Poll gives mayor big lead--and warning signs


Though a new poll shows Kurt Schmoke with a commanding lead in the mayor's race, it also shows that fewer than half the people polled think Baltimore is heading in the right direction.

The poll, commissioned by the Democratic Party of Maryland and not intended for release to the public, also gives Schmoke a 71 percent approval rating as an individual. This drops to a 60 percent approval rating, however, when voters were asked to evaluate his performance as mayor.

Further, Schmoke gets a 15 percent negative rating from voters. By comparison, City Council President Mary Pat Clarke, who recently took controversial stands on council redistricting and councilmanic pay raises, gets only a 6 percent negative rating in the same poll.

"In one sense, a 15 percent negative rating is not bad," an analyst familiar with the poll results said. "Still, Clarke does much better, and she takes tough stands. The mayor seems to be trying to please everybody, but twice as many people don't like him."

When asked whether the city is heading in the right direction, 43 percent of those polled said yes, 37 percent said no, and 20 percent were undecided.

But when it came to choosing the Democratic candidate for mayor in the Sept. 12 primary, those polled were much less divided: Schmoke got 61 percent, "Du" Burns got 20 percent, and William Swisher got 6 percent. About 14 percent were undecided. The margin of error for the poll is plus or minus 4 percent.

The poll also indicates that Governor Schaefer's endorsement, something Burns might hope to get, will mean very little: Only one out of five voters said the governor's endorsement would favorably influence their decision.

Those polled also were asked to list the two or three issues or problems that were most important to them. The list, in order, was: education, crime/violence, drugs, taxes, the economy, affordable housing, the homeless, and more and better police.

The poll was conducted in the last week of June and is made up of 420 completed interviews with likely voters in the city's 3rd District. That district apparently was selected because it comes reasonably close to representing the voting makeup of the city as a whole.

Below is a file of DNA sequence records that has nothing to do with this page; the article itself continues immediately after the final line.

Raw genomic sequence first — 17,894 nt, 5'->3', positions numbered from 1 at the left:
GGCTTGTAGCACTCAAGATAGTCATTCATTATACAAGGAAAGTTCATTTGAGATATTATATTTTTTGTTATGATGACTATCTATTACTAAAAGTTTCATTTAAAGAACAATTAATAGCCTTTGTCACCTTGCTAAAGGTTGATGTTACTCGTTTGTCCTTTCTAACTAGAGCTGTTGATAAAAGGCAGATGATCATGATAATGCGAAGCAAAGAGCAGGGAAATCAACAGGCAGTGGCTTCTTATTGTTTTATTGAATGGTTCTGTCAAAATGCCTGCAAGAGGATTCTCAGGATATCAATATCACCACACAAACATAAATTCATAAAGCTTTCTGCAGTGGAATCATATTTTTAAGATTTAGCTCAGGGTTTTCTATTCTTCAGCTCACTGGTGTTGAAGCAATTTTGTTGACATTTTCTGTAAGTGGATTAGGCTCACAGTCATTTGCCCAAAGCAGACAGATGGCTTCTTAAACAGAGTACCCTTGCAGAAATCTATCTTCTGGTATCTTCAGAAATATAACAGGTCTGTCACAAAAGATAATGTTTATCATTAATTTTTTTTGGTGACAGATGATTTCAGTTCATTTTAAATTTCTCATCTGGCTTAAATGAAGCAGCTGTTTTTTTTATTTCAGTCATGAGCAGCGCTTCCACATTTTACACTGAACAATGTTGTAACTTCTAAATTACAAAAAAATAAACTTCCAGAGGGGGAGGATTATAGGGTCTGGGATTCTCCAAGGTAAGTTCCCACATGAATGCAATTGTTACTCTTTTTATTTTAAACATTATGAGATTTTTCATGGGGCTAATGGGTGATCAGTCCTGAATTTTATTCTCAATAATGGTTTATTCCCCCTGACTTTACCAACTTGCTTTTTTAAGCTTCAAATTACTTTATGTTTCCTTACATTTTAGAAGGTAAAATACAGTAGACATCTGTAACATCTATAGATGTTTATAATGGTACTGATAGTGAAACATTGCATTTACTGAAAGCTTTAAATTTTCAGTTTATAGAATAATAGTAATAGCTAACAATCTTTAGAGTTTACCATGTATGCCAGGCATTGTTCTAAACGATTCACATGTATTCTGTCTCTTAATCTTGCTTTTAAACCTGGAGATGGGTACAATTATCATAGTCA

"The 61 percent vote for Schmoke sounds very good," the analyst familiar with the poll said, "but the campaign really hasn't heated up yet, and Schmoke will never hold on to that kind of lead.

"And I would be concerned if I were in the Schmoke camp. I really would be sensitive to trying to get my record clarified and to hook into the education issue.

"Having a 15 percent personal negative rating isn't all that bad for someone who has been mayor for four years. But when you add the number of people who don't think the city is heading in the right direction [37 percent] and the number of undecided [20 percent], you have nearly 60 percent of the city saying things aren't going well.

"If I were Schmoke, I certainly would want to keep this race to no less than a three-candidate race. Three serious candidates. He would not want it to shrink to two."

The analyst believes, in other words, that Schmoke would not want a repeat of the 1987 election, in which he and Burns were the only serious candidates. Schmoke narrowly won that election, by about 6,000 votes.

A multicandidate election almost always favors the incumbent, since the anti-incumbent vote is split so many ways. There are eight declared candidates for mayor, though only Schmoke, Burns and Swisher have much name recognition.

Larry Gibson, Schmoke's campaign manager, said he was pleased by the poll results. As to the 43 percent who think the city is heading in the right direction vs. 37 percent who do not, Gibson said: "In a recession and with the impact that is having on cities, a 43-37 split is a strong positive. Go to any major city and ask that question and you'll get a 2-1 negative vote. That is a very good result."

As to the mayor's 15 percent negative rating vs. a 6 percent negative rating for Mary Pat Clarke, Gibson said: "Across the board, people in legislative offices will get higher approval ratings. They don't have to manage a program."

Gibson was also guardedly pleased about the 61 percent in the poll who favored Schmoke in the primary race. "No one wins by that margin, though it is encouraging," Gibson said. "We are going to work hard in this campaign. We are taking nothing for granted."

In addition, Gibson pointed out that since the 3rd District has a slightly larger white voting population than the city as a whole (about 45 percent vs. 40 percent), the poll result was especially good for Schmoke, who lost the white vote to Burns last time.

Gibson also claimed the campaign was generally unconcerned as to how many candidates ran against Schmoke. "It's not something we can control," he said. "We will essentially run the same campaign no matter how many candidates are in the race. We are running on the mayor's strong record."

When asked about the poll, Schmoke said through his spokesman that he was concerned with only one poll: the one taken on Election Day.

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